Now that the background image is created, the next step is to individually align each additional image. Because the background of each new image you add will perfectly align with your newly created sequence background, you can utilize the same layer opacity and alignment nudging to perfectly place the images. Now at this point, you may be in the enviable position of having a camera with a sufficiently high FPS (frames per second) that your subject overlaps with itself from image to image. (This allows you to choose the best non-overlapping images to create your sequence).
With your newest image in the sequence perfectly aligned with your background, add a layer mask by clicking the layer mask icon at the bottom tool panel of the Layers window. The layer mask will default to white, which shows the entire layer. The goal of using the layer mask will be to only reveal the bird on this layer, which the masking will help accomplish. To begin, select a black paintbrush and click the white layer mask in the Layers window. Next, paint carefully over the image of your subject and you will see it begin to slowly disappear. Once the subject has been completely removed from the image, click the layer mask, then from the menu navigate to Image, Adjustments, Invert.
This will flip your layer mask and reveal only the subject from this layer, while revealing the background which is now revealed with the layer mask. The white of your layer mask will show the image on this layer and the black areas will show the background (potentially multiple layers all ordered beneath this layer).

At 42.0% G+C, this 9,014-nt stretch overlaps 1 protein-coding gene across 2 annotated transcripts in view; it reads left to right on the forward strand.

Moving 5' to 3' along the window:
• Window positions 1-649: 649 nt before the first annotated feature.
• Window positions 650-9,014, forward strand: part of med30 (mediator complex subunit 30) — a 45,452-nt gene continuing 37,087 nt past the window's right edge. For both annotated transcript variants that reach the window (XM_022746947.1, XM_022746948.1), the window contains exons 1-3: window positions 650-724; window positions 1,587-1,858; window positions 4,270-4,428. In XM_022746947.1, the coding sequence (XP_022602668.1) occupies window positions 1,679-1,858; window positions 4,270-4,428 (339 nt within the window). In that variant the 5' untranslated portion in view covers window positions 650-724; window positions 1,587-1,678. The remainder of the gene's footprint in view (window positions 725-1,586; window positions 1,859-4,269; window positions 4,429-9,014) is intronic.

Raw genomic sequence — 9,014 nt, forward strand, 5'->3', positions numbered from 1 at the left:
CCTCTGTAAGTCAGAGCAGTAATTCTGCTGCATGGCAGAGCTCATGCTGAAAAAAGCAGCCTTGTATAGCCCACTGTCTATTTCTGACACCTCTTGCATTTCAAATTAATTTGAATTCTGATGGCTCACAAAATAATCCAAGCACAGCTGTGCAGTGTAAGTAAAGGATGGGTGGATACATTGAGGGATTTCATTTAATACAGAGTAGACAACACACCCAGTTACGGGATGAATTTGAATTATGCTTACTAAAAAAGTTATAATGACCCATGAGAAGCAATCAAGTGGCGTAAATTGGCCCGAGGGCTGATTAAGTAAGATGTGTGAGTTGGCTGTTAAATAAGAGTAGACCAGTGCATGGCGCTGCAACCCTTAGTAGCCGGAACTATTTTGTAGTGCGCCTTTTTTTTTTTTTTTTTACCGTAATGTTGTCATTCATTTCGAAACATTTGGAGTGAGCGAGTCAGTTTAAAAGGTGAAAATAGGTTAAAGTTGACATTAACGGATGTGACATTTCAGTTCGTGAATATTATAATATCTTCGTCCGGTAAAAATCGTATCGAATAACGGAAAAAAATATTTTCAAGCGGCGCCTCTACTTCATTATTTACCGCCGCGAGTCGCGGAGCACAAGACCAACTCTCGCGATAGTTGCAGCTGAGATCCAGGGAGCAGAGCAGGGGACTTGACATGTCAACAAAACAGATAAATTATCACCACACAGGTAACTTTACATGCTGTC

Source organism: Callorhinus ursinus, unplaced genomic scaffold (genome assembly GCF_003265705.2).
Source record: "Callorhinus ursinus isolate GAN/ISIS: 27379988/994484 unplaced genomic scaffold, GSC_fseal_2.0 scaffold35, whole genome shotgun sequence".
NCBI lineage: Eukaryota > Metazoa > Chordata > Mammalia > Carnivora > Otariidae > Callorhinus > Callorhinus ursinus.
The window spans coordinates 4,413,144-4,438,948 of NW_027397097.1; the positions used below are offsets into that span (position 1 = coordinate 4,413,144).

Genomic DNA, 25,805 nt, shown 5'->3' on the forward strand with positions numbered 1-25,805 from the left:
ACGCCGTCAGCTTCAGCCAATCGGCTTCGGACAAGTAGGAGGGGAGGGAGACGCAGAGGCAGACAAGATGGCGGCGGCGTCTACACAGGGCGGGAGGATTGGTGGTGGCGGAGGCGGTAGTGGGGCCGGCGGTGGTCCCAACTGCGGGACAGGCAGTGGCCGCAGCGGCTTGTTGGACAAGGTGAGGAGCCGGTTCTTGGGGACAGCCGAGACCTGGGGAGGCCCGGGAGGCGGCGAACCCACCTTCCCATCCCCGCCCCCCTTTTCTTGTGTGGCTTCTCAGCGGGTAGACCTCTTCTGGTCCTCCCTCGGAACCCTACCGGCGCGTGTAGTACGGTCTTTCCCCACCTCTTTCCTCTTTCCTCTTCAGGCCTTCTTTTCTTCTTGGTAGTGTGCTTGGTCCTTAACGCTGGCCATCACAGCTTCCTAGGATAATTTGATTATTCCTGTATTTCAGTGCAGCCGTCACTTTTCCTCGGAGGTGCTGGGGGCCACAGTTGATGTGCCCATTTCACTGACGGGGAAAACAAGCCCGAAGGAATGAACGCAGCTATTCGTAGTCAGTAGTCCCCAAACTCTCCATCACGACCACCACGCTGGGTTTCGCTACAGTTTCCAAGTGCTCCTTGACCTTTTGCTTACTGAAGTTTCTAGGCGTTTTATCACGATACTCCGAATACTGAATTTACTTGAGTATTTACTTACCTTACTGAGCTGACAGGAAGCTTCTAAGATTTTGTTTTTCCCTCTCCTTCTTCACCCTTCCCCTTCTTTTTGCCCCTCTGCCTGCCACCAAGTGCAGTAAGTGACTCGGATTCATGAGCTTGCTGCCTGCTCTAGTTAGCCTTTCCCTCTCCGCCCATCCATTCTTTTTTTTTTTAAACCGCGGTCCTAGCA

Repeat this process for each image in the sequence and your Layers window should look something similar to this.
If you are willing to trust Photoshop (or Lightroom), it can attempt to begin the process for you using Photomerge. Under the file menu, navigate to Automated, then Photomerge (panorama). Next select the “Auto” layout option, but if that gives a skewed result, try another Layout option. The four check boxes at the bottom should be experimented with to improve results, though I’d suggest toggling on Blend Images Together, which can help make for a seamless transition between images even if exposures are moderately different.
Alternatively, depending on how similar your images are, Photoshop can attempt to automatically align the images using a script. Under the file menu, navigate to Scripts, then Load files into Stack. This will save you the trouble of manually aligning your images, though you will still need to utilize layer masks to isolate the subject from the background.
Photostacking can open up a world of new creative possibilities and can be a great way to showcase your work when you just can’t choose the best single image. Because you are ultimately creating a single static image, it’s crucial to maintain a constant exposure to effectively blend the individual frames. Even an exposure as challenging as a bird flying across the morning sun can be workable if your in-camera settings follow my suggestions above.
By Mac Mirabile, WWF